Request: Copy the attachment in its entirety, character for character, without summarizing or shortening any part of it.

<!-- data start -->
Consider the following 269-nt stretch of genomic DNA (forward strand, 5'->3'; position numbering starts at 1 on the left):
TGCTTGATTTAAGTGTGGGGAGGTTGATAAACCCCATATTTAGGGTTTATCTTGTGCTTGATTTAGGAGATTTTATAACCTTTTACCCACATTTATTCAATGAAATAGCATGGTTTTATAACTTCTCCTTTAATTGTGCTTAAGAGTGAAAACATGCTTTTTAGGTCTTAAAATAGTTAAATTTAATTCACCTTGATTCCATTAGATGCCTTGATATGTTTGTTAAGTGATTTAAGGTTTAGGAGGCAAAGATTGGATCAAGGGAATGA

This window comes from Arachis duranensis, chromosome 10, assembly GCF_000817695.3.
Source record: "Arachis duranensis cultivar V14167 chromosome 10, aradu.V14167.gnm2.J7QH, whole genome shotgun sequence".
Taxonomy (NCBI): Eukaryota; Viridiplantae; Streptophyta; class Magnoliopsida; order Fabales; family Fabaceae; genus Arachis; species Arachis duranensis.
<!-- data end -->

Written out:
Consider the following 269-nt stretch of genomic DNA (forward strand, 5'->3'; position numbering starts at 1 on the left):
TGCTTGATTTAAGTGTGGGGAGGTTGATAAACCCCATATTTAGGGTTTATCTTGTGCTTGATTTAGGAGATTTTATAACCTTTTACCCACATTTATTCAATGAAATAGCATGGTTTTATAACTTCTCCTTTAATTGTGCTTAAGAGTGAAAACATGCTTTTTAGGTCTTAAAATAGTTAAATTTAATTCACCTTGATTCCATTAGATGCCTTGATATGTTTGTTAAGTGATTTAAGGTTTAGGAGGCAAAGATTGGATCAAGGGAATGA

This window comes from Arachis duranensis, chromosome 10, assembly GCF_000817695.3.
Source record: "Arachis duranensis cultivar V14167 chromosome 10, aradu.V14167.gnm2.J7QH, whole genome shotgun sequence".
Taxonomy (NCBI): Eukaryota; Viridiplantae; Streptophyta; class Magnoliopsida; order Fabales; family Fabaceae; genus Arachis; species Arachis duranensis.